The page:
Ready for take off


This article is from 2009.

Ready for take off

He may have branched out in recent times, but Alistair McGowan is returning to his first love. Mark Fisher meets a man looking to make another big impression

There can’t be many people for whom the Wimbledon panto is a life-changing event. Not even the gaggle of Gareth Gates fans waiting outside the stage door for an autograph from their very own Prince Charming would go that far. But for Alistair McGowan – playing Baron Hardup to Joanna Page’s Cinderella in last season’s Christmas cash-in – it was just the spur he needed to switch direction. ‘Doing the TV show was always about my energy and my ideas, but that’s been on the back foot since doing theatre over the past few years,’ says the 44-year-old when we meet in a local restaurant after a January matinee. ‘Doing panto, it suddenly clicked and I thought, “Oh, I’m ready now to be in control again, to be responsible for everything and to relish it”.’

Although best remembered for his work with Ronni Ancona on The Big Impression, McGowan has spent the last five years pursuing the acting career he always imagined he’d have. Finally putting his drama-school training into practice, he took on stage and TV roles ranging from Mr Kenge in the Beeb’s Bleak House to the Duke of Vienna in Shakespeare’s Measure for Measure. Proving he was more than just a one trick pony – even if it was an exceptionally good trick – he broke out of the box marked ‘funny impressionist’ and established himself as an artist free to move in any direction. ‘When the TV show finished it was a relief to turn my back on television and not take any interest in popular culture at all,’ he says. ‘But while doing those other jobs, I’d always end up impersonating other people in the cast or people I met at parties.’

It took his stint at panto to make him realise he was ready to go public with his comedy again. Allowing himself to dust down the old impersonations (David Beckham, Billy Connolly and Gary Barlow on my particular matinee), he found he had regained his taste for solo comedy. ‘Pantomime proved people still had an appetite for me doing it and that I had an appetite too. There are a lot of new people who have come out and it’s really exciting doing new voices and making new comments on them.’

For those who’ve grown up with the small-screen McGowan, The One and Many might not be exactly what they expect. As well as the take-offs of film stars and footballers, he’s promising everything from poetry to green politics. ‘It’s really what I used to do, which was stand-up with me going into voices to illustrate the gags.’ He’s happy to leave the party politics to Rory Bremner, but he is a passionate environmentalist (along with Emma Thompson, he has bought a plot of land on the site of the proposed Heathrow expansion) and those values will seep into his act. ‘It depresses me beyond measure that the MPs’ expenses scandal has got so much publicity when the deforestation of the rainforest and the impending doom that might throw upon us doesn’t seem to engage people. From space you can see the deforestation and the glaciers melting, but from the White House for eight years they were unable to see any of it,’ he says, trying out a quick Barack Obama impression on me as he talks about the recent change of heart in US politics. ‘The Obama accent is certainly one I’m working on, but whether I can get my voice as deep as that I don’t know. We’ll find out, sir.’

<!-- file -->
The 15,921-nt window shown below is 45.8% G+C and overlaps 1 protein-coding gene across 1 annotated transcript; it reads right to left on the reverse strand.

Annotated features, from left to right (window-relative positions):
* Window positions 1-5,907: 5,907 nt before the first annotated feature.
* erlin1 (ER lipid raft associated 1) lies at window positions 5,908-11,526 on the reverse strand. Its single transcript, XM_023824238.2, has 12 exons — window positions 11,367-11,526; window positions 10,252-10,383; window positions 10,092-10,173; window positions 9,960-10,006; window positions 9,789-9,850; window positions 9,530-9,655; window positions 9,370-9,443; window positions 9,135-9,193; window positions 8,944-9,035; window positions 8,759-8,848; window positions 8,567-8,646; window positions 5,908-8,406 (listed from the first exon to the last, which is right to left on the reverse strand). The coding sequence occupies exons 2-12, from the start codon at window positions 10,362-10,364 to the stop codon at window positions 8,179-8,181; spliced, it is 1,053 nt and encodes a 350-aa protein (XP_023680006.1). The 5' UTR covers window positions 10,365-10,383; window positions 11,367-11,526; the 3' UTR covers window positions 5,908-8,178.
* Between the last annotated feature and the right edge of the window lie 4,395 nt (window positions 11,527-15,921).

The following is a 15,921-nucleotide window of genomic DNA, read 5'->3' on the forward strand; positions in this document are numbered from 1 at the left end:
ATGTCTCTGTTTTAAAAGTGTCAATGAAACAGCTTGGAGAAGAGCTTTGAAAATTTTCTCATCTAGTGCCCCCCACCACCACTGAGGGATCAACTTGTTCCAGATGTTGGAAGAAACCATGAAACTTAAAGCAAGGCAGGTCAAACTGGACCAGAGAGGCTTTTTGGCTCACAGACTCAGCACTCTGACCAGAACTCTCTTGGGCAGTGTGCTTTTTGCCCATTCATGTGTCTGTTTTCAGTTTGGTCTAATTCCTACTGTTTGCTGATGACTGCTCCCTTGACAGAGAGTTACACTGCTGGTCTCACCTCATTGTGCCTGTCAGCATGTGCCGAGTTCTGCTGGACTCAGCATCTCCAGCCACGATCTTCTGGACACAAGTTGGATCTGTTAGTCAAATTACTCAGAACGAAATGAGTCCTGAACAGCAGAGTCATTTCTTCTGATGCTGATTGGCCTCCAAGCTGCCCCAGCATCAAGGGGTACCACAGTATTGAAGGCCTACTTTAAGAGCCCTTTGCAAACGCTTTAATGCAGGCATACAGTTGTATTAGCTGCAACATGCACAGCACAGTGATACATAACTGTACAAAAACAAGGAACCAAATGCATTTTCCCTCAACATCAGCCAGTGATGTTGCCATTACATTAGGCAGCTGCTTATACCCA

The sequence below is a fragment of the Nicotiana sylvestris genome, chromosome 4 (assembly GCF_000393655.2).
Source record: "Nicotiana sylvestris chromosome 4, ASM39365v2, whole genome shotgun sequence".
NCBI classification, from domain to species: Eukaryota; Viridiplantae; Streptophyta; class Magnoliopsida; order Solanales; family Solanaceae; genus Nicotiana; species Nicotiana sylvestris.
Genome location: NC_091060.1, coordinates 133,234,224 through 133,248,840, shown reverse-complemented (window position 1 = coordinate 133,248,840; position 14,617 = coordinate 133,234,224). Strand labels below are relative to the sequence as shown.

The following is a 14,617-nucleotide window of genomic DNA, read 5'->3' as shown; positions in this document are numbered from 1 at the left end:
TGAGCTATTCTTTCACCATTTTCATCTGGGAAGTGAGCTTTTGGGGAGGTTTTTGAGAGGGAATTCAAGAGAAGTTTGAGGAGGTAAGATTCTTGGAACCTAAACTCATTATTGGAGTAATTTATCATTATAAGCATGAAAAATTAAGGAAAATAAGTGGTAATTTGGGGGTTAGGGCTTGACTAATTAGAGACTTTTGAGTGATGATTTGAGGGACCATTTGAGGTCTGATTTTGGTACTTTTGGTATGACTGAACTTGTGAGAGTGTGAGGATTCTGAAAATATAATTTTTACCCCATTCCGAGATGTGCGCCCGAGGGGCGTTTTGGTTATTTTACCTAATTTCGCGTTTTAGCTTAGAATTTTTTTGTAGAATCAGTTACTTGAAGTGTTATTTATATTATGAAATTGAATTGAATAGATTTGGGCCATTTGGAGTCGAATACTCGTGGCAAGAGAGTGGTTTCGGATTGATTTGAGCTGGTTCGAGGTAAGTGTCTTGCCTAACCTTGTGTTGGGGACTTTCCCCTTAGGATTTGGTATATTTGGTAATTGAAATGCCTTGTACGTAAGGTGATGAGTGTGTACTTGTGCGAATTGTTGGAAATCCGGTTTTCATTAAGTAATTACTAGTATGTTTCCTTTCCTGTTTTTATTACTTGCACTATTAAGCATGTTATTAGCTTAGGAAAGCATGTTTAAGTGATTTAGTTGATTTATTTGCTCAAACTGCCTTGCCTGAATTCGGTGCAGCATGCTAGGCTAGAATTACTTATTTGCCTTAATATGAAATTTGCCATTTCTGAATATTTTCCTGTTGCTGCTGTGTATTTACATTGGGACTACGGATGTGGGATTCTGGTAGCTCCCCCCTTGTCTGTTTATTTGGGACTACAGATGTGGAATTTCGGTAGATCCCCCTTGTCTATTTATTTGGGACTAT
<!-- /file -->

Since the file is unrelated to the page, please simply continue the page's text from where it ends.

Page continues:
Lest we forget there are many strings to his bow, McGowan is performing a second Fringe show based on the songs of Noel Coward, whose sexually daring play Semi-Monde he directed with students in 2007. Cocktails with Coward – co-starring West End singer Charlotte Page – is a celebration of the master’s lesser-known songs and poems. ‘People think of ‘Mad Dogs and Englishmen’ and a couple of well-known funny ones, but he wrote some beautiful, lyrical songs and those are the ones we wanted to put over. You can’t define him as just a playwright because he was interested in every aspect of the arts. That’s one of the reasons I admire him so much.’

Cocktails with Coward, Assembly Rooms, 623 3030, 6–31 Aug (not 17), 4.40pm, £12–£13 (£11–£12); Alistair McGowan: The One and Many, Assembly Hall, 623 3030, 8–31 Aug (not 17), 7.20pm, £14–£16 (£13–£15). Previews 6&7 Aug, £11.

This article is from 2009.

Alistair McGowan and Charlotte Page: Cocktails With Coward

McGowan ('The Big Impression') and multi-talented Page perform a selection of Noël Coward's masterful songs and poems. Witty, classy and romantic - a perfect feel-good show for the cocktail hour.

Alistair McGowan: The One and Many

  • 3 stars

Britain's best impressionist ('The Big Impression') returns to Edinburgh for the first time in 10 years. No wigs, no make-up, but more voices than any other show - including, most importantly, his own!


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